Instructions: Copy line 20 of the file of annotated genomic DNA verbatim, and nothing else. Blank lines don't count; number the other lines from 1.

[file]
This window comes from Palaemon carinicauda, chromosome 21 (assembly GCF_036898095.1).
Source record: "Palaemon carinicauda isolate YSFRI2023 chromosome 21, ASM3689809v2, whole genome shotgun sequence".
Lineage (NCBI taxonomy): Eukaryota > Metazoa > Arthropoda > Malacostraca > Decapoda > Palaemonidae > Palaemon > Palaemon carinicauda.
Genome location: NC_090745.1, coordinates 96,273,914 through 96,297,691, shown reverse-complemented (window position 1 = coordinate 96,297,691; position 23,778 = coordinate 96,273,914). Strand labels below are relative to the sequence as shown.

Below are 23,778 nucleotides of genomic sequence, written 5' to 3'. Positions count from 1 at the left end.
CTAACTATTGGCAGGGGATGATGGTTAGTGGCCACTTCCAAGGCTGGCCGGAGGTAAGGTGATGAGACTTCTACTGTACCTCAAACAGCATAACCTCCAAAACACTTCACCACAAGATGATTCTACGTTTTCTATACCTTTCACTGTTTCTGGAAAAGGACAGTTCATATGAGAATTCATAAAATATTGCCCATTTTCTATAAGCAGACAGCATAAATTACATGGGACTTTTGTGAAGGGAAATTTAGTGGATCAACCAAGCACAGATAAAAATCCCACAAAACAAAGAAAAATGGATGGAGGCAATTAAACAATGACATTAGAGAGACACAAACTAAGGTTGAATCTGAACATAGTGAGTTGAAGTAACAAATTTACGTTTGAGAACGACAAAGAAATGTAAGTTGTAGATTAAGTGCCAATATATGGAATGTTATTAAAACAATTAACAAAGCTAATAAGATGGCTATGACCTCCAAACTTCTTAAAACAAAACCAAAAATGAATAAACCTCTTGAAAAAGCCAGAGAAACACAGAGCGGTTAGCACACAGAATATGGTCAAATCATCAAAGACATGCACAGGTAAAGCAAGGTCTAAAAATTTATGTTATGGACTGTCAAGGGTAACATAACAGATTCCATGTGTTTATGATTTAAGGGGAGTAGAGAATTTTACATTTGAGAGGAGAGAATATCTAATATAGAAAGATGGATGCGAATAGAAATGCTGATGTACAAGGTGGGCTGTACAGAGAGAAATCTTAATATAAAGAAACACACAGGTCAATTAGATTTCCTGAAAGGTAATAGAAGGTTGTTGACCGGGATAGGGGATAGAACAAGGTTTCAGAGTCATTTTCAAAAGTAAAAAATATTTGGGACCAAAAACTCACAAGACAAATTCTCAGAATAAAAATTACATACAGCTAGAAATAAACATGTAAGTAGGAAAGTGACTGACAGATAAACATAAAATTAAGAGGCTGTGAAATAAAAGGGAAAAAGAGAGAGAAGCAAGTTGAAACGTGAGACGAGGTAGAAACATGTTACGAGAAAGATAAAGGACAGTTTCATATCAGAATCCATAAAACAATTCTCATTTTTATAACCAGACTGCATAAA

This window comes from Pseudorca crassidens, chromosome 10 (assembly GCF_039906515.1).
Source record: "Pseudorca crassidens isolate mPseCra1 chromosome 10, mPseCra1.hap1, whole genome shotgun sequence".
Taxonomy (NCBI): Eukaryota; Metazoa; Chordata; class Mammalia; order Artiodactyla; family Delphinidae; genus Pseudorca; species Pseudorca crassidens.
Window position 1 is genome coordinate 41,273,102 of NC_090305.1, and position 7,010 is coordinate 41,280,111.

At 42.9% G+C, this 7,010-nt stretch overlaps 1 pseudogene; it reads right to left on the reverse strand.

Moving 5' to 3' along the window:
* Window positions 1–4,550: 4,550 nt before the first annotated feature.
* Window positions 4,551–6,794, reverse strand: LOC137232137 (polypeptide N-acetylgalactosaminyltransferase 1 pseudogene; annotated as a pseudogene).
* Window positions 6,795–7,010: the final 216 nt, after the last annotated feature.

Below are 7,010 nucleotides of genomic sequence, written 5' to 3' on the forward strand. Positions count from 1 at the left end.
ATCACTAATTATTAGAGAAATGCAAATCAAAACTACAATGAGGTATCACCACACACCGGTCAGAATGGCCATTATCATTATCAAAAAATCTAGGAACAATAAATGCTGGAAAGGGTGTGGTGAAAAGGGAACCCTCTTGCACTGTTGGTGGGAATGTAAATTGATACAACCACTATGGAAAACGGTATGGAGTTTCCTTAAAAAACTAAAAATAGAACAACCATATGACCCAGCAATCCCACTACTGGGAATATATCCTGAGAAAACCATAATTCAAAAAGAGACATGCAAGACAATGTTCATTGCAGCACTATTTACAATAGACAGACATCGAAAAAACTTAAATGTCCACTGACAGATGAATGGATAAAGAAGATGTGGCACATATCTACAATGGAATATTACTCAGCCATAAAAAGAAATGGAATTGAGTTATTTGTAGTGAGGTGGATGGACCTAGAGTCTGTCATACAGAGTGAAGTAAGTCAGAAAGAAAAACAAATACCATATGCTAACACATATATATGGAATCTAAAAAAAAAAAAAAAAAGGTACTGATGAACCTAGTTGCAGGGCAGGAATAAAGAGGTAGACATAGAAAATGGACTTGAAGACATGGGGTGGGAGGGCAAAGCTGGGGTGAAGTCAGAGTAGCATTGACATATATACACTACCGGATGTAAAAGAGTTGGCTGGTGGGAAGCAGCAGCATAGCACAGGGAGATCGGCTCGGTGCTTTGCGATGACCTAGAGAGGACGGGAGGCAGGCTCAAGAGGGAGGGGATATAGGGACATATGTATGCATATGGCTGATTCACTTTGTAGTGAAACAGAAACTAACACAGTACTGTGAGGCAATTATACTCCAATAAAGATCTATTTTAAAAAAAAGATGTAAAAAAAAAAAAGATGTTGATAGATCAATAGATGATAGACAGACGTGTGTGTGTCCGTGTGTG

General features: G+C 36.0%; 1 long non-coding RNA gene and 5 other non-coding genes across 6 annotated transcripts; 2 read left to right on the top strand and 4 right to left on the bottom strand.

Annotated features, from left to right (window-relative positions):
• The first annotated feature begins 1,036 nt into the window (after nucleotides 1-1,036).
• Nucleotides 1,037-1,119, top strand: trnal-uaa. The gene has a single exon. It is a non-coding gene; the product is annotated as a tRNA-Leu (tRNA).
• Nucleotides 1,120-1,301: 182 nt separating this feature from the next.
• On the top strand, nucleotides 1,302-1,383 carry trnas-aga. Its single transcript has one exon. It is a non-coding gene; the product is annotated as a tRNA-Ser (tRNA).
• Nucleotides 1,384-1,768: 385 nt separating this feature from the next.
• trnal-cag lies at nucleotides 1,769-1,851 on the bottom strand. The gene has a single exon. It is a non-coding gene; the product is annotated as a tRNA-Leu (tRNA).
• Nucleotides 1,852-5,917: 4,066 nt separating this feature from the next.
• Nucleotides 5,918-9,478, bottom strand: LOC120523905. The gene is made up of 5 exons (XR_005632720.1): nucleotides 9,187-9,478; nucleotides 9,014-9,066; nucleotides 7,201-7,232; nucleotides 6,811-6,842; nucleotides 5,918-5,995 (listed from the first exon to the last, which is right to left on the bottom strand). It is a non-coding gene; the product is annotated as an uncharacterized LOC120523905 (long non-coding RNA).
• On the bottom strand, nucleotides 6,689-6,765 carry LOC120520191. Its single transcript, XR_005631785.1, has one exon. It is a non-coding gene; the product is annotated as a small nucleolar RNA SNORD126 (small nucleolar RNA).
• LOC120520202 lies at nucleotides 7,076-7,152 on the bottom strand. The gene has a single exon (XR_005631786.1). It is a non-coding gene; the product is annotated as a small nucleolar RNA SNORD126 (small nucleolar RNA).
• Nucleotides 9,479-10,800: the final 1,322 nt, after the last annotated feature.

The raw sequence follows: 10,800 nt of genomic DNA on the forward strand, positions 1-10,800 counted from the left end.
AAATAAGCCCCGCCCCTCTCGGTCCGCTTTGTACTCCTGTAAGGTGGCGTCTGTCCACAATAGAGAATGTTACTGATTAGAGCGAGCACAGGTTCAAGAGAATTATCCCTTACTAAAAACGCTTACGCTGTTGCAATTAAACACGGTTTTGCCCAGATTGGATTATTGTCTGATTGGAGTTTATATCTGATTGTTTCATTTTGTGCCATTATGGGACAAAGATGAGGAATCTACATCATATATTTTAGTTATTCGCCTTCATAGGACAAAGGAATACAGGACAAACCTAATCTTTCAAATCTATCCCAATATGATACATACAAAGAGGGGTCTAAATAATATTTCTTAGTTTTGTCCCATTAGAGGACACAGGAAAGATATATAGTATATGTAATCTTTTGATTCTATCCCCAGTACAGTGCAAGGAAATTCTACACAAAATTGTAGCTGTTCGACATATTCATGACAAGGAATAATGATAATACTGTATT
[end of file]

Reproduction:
• The first annotated feature begins 1,036 nt into the window (after nucleotides 1-1,036).